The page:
NYC ends cash-for-behavior experiment

New York City will drop a privately funded program that paid low-income families for good behavior, such as “taking their children to the dentist, sending them to school regularly, and holding a full-time job,” reports Ed Week. High school students could earn $600 for passing a high school Regents exam.

In its first two years, the program produced “modest” effects,” concluded a study, which compared participants to a control group. From the New York Times:

. . . Mayor Michael R. Bloomberg pointed to a few examples of success: High school students who met basic proficiency standards before high school tended to increase their attendance, receive more class credits and perform better on standardized tests; more families went to the dentist for regular checkups.

But the elementary and middle school students who participated made no educational or attendance gains. Neither did high school students who performed below basic proficiency standards before high school.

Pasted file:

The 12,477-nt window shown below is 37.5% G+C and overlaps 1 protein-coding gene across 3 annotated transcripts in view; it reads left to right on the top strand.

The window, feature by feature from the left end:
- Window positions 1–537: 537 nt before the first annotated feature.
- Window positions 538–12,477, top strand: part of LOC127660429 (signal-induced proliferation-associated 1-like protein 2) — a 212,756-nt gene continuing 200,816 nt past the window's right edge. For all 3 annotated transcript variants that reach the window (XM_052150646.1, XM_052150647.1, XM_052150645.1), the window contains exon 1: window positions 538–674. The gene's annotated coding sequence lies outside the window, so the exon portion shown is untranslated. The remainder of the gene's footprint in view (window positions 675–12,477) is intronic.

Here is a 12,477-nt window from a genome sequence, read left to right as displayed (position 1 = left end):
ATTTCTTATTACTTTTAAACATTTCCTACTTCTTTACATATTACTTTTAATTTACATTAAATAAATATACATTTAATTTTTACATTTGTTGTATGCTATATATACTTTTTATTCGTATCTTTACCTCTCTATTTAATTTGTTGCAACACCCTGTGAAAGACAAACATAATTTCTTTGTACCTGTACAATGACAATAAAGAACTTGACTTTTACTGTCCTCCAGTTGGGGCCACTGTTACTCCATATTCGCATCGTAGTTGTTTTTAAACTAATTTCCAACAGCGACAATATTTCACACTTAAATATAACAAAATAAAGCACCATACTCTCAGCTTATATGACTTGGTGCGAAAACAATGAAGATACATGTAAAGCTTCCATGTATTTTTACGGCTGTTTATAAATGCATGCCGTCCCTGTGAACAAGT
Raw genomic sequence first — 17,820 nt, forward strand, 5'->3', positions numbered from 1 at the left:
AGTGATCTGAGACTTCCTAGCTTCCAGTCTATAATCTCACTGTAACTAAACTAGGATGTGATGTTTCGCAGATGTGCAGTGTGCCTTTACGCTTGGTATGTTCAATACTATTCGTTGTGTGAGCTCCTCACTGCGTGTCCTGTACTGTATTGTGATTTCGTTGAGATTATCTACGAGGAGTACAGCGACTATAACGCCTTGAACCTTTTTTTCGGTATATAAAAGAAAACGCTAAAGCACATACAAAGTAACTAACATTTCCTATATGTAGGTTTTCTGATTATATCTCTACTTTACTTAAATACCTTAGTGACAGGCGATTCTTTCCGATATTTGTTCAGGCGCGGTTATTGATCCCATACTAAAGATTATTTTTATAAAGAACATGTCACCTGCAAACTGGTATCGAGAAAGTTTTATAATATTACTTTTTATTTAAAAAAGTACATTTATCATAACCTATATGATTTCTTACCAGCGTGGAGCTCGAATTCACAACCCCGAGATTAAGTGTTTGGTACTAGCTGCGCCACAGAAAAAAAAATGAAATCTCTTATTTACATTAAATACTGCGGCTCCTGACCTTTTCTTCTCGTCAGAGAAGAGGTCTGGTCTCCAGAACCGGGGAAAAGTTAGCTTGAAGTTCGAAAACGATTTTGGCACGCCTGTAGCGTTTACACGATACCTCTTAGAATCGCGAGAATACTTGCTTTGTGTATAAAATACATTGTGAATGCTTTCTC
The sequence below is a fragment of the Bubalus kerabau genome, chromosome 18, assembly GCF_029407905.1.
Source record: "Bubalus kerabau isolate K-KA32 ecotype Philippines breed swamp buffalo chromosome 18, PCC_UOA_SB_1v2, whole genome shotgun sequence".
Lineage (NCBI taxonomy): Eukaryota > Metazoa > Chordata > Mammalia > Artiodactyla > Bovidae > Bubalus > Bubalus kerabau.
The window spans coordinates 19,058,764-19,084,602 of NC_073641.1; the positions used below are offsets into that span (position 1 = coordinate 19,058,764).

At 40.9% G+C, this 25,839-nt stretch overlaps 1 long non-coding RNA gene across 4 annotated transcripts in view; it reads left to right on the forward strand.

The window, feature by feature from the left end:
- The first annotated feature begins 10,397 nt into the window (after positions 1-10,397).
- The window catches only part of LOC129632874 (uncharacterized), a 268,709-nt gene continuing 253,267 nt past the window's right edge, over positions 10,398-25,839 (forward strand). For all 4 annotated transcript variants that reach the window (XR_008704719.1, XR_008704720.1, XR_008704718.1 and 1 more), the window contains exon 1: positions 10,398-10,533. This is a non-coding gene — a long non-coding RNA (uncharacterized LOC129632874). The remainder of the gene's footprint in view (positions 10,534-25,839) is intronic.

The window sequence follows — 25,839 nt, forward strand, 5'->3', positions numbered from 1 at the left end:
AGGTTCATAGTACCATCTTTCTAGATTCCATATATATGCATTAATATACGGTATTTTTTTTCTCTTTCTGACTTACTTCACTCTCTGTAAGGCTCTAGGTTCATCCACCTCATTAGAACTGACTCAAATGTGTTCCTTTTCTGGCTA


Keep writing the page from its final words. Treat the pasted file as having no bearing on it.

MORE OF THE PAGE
Two thirds of the participating high school students score below the basic level.

In two years, more than $14 million was paid to 2,400 low-income families, who averaged more than $6,000 a year in rewards. A follow-up study will look at whether positive changes will continue once the rewards go away.

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  1. Case Management must have been ignored or extremely poorly executed. If I were the funder, I would be furious. The results certainly run counter to positive expectations. However, if parents were monitored/counseled and the results were as shown, then …… Hmmmm.

  2. The point of the experiment was to see if economic incentives alone would improve outcomes, not to see if social work would improve outcomes.

  3. So, is anyone up for the irony of exploring the value of financial incentives for the non-professionals while recoiling with horror at the idea of financial incentives for the professionals?


  1. […] This post was mentioned on Twitter by JoanneLeeJacobs. JoanneLeeJacobs said: New blog post: NYC ends cash-for-behavior experiment […]

  2. […] parents for such things as school attendance, trips to the dentist and working full-time. Effects were “modest,” a study found. The Family Rewards program was misconceived, writes City Journal’s Heather Mac […]